Back-to-School Toolkit Part 2: The Fall Check-In
You’ve signed the IEP that’s currently in place — but is your child actually getting everything that has been written into it? With school in full swing, it’s important to make sure your kid is receiving the services and supports they need to make meaningful progress and get their year off to a great start.
About four to six weeks after school begins, make time to review some key areas of your child’s IEP to see what may need updating or adjusting. This can help you determine whether you need to call a fall check-in meeting with your IEP team. While an IEP meeting isn’t necessary for everyone, it can be critical in certain situations:
- You want to make changes to the IEP;
- Your child is starting the year at a new school and you want to meet the IEP team to establish a good working relationship and build trust — and make the kinds of adjustments that inevitably come with a change in schools;
- Your child will be working with therapists, teachers, or administrators who aren’t familiar with them. Discussing goals carried over from the previous year — especially if your child didn’t make the progress the team had hoped for — can help establish better expectations for this year.
But even if those situations don’t apply to you, it’s still a good idea to check in on your child’s IEP for the year by doing the following.
Review your child’s IEP
Request any necessary assessments
If your child has experienced a loss of learning over the summer or you feel their goals, services, and accommodations are no longer sufficient, a new assessment could go a long way toward getting your child the supports they need.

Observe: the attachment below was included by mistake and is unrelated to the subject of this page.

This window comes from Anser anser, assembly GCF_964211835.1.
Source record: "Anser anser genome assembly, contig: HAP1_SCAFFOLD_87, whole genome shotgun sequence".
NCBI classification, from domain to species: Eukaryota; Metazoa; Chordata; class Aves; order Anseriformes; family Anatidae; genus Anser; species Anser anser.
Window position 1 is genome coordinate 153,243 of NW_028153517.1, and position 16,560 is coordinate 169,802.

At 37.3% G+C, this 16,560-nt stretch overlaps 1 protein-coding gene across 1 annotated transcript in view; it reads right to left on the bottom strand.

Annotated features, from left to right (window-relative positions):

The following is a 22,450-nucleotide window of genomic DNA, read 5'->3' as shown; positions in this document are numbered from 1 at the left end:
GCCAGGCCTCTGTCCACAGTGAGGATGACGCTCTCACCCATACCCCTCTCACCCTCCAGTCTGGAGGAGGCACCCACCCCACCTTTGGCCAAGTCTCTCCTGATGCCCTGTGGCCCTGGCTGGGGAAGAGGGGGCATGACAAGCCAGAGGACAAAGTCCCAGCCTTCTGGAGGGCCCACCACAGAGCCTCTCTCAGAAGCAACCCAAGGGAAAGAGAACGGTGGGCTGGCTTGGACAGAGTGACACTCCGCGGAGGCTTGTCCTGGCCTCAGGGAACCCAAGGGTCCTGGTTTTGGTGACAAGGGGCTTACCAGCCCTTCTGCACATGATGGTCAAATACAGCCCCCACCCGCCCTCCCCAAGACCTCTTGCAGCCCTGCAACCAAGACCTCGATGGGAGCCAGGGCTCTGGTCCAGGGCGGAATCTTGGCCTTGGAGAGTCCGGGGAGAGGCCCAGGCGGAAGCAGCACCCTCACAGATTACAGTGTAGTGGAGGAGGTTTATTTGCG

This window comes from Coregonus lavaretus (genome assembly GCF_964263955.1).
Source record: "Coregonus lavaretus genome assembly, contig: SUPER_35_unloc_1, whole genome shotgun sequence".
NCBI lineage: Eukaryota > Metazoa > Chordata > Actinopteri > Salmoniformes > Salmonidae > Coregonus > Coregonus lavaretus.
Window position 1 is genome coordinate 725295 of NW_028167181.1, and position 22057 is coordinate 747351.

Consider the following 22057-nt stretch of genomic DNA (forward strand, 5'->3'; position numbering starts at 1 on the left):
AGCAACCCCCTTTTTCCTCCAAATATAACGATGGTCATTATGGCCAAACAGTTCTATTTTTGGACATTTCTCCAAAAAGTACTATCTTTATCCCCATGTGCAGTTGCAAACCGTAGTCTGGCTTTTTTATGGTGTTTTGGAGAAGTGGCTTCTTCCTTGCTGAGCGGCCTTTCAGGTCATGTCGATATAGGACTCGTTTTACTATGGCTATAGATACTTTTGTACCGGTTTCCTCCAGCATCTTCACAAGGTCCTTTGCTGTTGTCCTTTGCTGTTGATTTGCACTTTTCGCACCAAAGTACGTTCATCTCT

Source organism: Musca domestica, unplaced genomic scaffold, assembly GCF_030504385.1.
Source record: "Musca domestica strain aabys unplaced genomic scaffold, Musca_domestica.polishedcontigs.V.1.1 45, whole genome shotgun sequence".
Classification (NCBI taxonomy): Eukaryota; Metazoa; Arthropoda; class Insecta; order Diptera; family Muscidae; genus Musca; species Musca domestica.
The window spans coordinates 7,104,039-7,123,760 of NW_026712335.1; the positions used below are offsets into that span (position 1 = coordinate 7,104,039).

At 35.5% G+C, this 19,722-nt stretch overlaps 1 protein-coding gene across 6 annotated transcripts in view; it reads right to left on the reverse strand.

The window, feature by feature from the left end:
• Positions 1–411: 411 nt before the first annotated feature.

One reason you may want an updated assessment is to check in on the tools (whether high- or low-tech) that your child uses to access their education. Are they able to keep up with the pace of classwork? Are they struggling to do work independently at school or at home? Could a few well-designed apps make reading and writing assignments easier so they can focus on the learning at hand? Read about all the ways that assistive technology (AT) can boost a child’s access to their education, and why it’s important to check in on their accessibility needs every year. (You can also check out our article Assistive Technology Tools to Empower Students with Disabilities for a round-up of the many assistive tech tools and software applications out there.)
Finally, remember that parents can request an assessment of their child at any time. Check out our article on assessments to learn more. We also have a sample letter to help you request an assessment.
Review your child’s goals and make sure they’re based on the Common Core State Standards
There are so many reasons why it’s important to make sure your child’s IEP goals are based on the Common Core state standards. The main one, of course, is that every child deserves a rigorous education that helps them grow and learn about the world.
In California, teachers use the Common Core state standards to shape what they teach at each grade level. When students aren’t ready to access the standards as written, teachers also have access to Core Content Connectors (CCC) and Essential Understandings (EU), which help bridge the gap for both children with disabilities and their neurotypical peers.
Check out these resources to help you talk to your child’s teacher about using CCC and EU to support your child if they need better access to Common Core curriculum.
Every child also deserves the opportunity to graduate with a diploma. Recent developments in California have led to the creation of a new pathway to earning a diploma for students with cognitive (and other) disabilities. Even if a student is using modifications to access their curriculum, or taking alternate assessments, they have the right to the opportunity to work toward a high school diploma. Read our article New Pathways to a Diploma for Students with Disabilities to learn more.